Abbie finds herself questioning her marriage, and wondering if she was right to leave her first love behind. Poor Olivia is juggling her job and her boyfriend and trying to deal with a death of her own. And Jack's death has hit Beth the hardest, even though she never knew him.

Is Beth about to take her own life too?





Giveaway – Win 3 x Signed copies of The Second Cup by Sarah Marie Graye
(Open Internationally)


*Terms and Conditions –Worldwide entries welcome.  Please enter using the Rafflecopter box below.  The winner will be selected at random via Rafflecopter from all valid entries and will be notified by Twitter and/or email. If no response is received within 7 days then I reserve the right to select an alternative winner. Open to all entrants aged 18 or over.  Any personal data given as part of the competition entry is used for this purpose only and will not be shared with third parties, with the exception of the winners’ information. This will passed to the giveaway organiser and used only for fulfilment of the prize, after which time I will delete the data.  I am not responsible for despatch or delivery of the prize.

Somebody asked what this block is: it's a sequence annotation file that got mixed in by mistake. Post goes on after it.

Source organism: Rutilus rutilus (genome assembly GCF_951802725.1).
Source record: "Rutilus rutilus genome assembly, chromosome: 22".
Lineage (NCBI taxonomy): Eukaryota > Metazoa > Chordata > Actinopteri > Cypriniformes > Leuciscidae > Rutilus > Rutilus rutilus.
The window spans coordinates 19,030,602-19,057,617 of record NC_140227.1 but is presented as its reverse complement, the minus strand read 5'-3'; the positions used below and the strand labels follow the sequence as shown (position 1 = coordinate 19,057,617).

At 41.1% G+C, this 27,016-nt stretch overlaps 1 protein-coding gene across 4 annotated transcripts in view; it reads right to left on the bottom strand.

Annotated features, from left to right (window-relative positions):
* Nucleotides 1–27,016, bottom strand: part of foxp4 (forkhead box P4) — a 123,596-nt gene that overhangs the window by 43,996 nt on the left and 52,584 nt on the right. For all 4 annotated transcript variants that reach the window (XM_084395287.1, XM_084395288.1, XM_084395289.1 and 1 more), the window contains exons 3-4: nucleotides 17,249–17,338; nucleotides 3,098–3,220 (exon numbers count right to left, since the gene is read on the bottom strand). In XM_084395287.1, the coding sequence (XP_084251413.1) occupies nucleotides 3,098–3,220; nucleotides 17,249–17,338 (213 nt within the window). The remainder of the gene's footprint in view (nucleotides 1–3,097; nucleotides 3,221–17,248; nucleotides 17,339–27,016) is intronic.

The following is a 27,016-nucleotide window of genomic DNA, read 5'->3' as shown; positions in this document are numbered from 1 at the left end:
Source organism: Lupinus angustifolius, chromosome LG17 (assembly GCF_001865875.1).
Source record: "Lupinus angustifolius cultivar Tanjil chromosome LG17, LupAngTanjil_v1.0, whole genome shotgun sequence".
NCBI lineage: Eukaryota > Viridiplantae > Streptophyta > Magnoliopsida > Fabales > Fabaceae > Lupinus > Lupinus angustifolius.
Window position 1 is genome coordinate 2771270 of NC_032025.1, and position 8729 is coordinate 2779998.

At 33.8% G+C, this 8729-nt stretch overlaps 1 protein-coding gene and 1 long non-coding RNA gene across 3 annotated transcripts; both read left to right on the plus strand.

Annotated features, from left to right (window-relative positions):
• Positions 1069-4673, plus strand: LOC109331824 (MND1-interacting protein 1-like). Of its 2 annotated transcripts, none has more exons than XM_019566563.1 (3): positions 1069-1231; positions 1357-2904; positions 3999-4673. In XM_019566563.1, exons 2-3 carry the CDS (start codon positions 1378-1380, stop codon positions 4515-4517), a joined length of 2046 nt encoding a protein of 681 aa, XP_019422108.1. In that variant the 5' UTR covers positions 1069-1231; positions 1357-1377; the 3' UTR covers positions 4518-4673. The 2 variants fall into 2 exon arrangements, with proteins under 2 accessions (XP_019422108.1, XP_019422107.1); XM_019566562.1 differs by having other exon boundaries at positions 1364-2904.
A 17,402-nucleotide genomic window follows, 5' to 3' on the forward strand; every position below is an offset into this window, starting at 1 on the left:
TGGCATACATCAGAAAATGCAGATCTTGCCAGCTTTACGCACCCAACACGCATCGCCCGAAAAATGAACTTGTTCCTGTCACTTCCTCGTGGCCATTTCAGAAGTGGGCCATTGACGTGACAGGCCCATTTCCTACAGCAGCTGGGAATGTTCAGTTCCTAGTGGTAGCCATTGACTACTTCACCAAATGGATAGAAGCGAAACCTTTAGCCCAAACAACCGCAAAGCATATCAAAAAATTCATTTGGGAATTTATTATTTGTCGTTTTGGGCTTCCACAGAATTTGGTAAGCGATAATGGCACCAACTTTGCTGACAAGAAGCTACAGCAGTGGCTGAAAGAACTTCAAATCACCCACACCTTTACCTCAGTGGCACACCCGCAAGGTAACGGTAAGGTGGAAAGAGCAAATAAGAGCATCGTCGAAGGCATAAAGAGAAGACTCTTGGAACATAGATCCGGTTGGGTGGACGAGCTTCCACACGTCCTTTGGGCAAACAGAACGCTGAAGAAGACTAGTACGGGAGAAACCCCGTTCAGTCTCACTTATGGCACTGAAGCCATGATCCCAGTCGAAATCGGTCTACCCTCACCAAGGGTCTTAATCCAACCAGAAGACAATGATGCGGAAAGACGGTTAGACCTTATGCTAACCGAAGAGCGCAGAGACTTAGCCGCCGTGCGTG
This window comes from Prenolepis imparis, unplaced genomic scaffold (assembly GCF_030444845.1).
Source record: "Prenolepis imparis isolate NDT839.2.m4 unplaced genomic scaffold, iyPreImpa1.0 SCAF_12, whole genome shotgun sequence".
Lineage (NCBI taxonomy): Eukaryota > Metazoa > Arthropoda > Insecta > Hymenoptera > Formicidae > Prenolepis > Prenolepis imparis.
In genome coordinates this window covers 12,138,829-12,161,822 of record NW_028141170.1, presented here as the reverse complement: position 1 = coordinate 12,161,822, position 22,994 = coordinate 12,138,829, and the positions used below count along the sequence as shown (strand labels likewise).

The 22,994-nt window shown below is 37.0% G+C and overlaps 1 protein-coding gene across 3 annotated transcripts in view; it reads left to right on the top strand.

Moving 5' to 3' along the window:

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Sarah Marie Graye was born in Manchester in 1975, to English Catholic parents. To the outside world Sarah Marie’s childhood followed a relatively typical Manchester upbringing, until aged nine, when she was diagnosed with depression.

It’s a diagnosis that has stayed with Sarah Marie over three decades, and something she believes has coloured every life decision, including the one to write a novel.

Sarah Marie wrote The Second Cup as part of an MA Creative Writing practice as research degree at London South Bank University – where she was the vice-chancellor’s scholarship holder.

Sarah Marie was diagnosed with ADHD in November 2017 and published an extended edition of The Second Cup in February 2018 that included character interviews so she could diagnose one of her characters with the same condition.